CodeFactor.io aims to provide an automated and frictionless code review service for software developers. That requires agility, instant provisioning, autoscaling, security, availability and compliance management features. We looked at the top three #IAAS providers that take up the majority of market share: Amazon's Amazon EC2 , Microsoft's Microsoft Azure, and Google Compute Engine.

    AWS has been available since 2006 and has developed the most extensive services ant tools variety at a massive scale. Azure and GCP are about half the AWS age, but also satisfied our technical requirements.

    It is worth noting that even though all three providers support Docker containerization services, GCP has the most robust offering due to their investments in Kubernetes. Also, if you are a Microsoft shop, and develop in .NET - Visual Studio Azure shines at integration there and all your existing .NET code works seamlessly on Azure. All three providers have serverless computing offerings (AWS Lambda, Azure Functions, and Google Cloud Functions). Additionally, all three providers have machine learning tools, but GCP appears to be the most developer-friendly, intuitive and complete when it comes to #Machinelearning and #AI.

    The prices between providers are competitive across the board. For our requirements, AWS would have been the most expensive, GCP the least expensive and Azure was in the middle. Plus, if you #Autoscale frequently with large deltas, note that Azure and GCP have per minute billing, where AWS bills you per hour. We also applied for the #Startup programs with all three providers, and this is where Azure shined. While AWS and GCP for startups would have covered us for about one year of infrastructure costs, Azure Sponsorship would cover about two years of CodeFactor's hosting costs. Moreover, Azure Team was terrific - I felt that they wanted to work with us where for AWS and GCP we were just another startup.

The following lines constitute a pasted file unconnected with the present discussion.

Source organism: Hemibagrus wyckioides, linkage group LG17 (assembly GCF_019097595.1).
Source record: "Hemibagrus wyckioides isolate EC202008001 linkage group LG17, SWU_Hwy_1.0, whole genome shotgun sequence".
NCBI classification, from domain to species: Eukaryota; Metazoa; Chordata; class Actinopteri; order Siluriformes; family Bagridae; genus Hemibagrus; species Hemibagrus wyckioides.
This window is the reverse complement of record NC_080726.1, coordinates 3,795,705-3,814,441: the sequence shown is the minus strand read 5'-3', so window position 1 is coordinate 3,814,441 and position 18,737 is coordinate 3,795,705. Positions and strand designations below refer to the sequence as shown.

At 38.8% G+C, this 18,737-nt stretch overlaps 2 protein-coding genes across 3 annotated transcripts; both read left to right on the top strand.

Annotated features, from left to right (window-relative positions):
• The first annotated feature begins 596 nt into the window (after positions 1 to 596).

In summary, we were leaning towards GCP. GCP's advantages in containerization, automation toolset, #Devops mindset, and pricing were the driving factors there. Nevertheless, we could not say no to Azure's financial incentives and a strong sense of partnership and support throughout the process.

    Bottom line is, IAAS offerings with AWS, Azure, and GCP are evolving fast. At CodeFactor, we aim to be platform agnostic where it is practical and retain the flexibility to cherry-pick the best products across providers.

    See more
    Mohamed Labouardy
    Mohamed Labouardy
    Founder at Komiser | 5 upvotes 12K views
    atKomiserKomiser
    GitHub
    GitHub
    Go
    Go
    Microsoft Azure
    Microsoft Azure
    OVH
    OVH
    Amazon Web Services
    Amazon Web Services
    Google Compute Engine
    Google Compute Engine

    Google Compute Engine Amazon Web Services OVH Microsoft Azure Go GitHub

    Last week, we released a fresh new release of Komiser with support of multiple AWS accounts. Komiser support multiple AWS accounts through named profiles that are stored in the credentials files.

    You can now analyze and identify potential cost savings on unlimited AWS environments (Production, Staging, Sandbox, etc) on one single dashboard.